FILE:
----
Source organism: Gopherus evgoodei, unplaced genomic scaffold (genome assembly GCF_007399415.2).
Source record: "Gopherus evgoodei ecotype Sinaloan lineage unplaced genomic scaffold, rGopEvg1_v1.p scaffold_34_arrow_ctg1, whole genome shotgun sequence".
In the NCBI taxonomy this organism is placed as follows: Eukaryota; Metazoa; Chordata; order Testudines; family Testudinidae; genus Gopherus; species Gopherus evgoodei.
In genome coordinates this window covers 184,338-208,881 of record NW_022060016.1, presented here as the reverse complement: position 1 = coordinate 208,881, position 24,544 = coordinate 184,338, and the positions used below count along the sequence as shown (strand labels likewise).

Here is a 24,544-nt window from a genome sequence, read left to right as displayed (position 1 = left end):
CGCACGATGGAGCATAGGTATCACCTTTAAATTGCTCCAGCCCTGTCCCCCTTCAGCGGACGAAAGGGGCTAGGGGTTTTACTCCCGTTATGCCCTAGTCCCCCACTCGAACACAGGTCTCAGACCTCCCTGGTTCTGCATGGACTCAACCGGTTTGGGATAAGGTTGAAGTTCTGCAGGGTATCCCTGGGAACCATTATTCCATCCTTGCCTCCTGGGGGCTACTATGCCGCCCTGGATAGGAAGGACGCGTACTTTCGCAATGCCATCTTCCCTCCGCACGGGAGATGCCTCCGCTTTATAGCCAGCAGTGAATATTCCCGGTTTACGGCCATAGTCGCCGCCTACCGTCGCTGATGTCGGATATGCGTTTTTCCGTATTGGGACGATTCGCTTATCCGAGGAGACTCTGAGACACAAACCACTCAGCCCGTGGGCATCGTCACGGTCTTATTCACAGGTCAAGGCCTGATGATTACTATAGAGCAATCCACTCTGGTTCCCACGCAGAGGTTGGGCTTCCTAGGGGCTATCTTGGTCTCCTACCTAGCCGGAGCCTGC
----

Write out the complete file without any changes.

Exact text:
Source organism: Gopherus evgoodei, unplaced genomic scaffold (genome assembly GCF_007399415.2).
Source record: "Gopherus evgoodei ecotype Sinaloan lineage unplaced genomic scaffold, rGopEvg1_v1.p scaffold_34_arrow_ctg1, whole genome shotgun sequence".
In the NCBI taxonomy this organism is placed as follows: Eukaryota; Metazoa; Chordata; order Testudines; family Testudinidae; genus Gopherus; species Gopherus evgoodei.
In genome coordinates this window covers 184,338-208,881 of record NW_022060016.1, presented here as the reverse complement: position 1 = coordinate 208,881, position 24,544 = coordinate 184,338, and the positions used below count along the sequence as shown (strand labels likewise).

Here is a 24,544-nt window from a genome sequence, read left to right as displayed (position 1 = left end):
CGCACGATGGAGCATAGGTATCACCTTTAAATTGCTCCAGCCCTGTCCCCCTTCAGCGGACGAAAGGGGCTAGGGGTTTTACTCCCGTTATGCCCTAGTCCCCCACTCGAACACAGGTCTCAGACCTCCCTGGTTCTGCATGGACTCAACCGGTTTGGGATAAGGTTGAAGTTCTGCAGGGTATCCCTGGGAACCATTATTCCATCCTTGCCTCCTGGGGGCTACTATGCCGCCCTGGATAGGAAGGACGCGTACTTTCGCAATGCCATCTTCCCTCCGCACGGGAGATGCCTCCGCTTTATAGCCAGCAGTGAATATTCCCGGTTTACGGCCATAGTCGCCGCCTACCGTCGCTGATGTCGGATATGCGTTTTTCCGTATTGGGACGATTCGCTTATCCGAGGAGACTCTGAGACACAAACCACTCAGCCCGTGGGCATCGTCACGGTCTTATTCACAGGTCAAGGCCTGATGATTACTATAGAGCAATCCACTCTGGTTCCCACGCAGAGGTTGGGCTTCCTAGGGGCTATCTTGGTCTCCTACCTAGCCGGAGCCTGC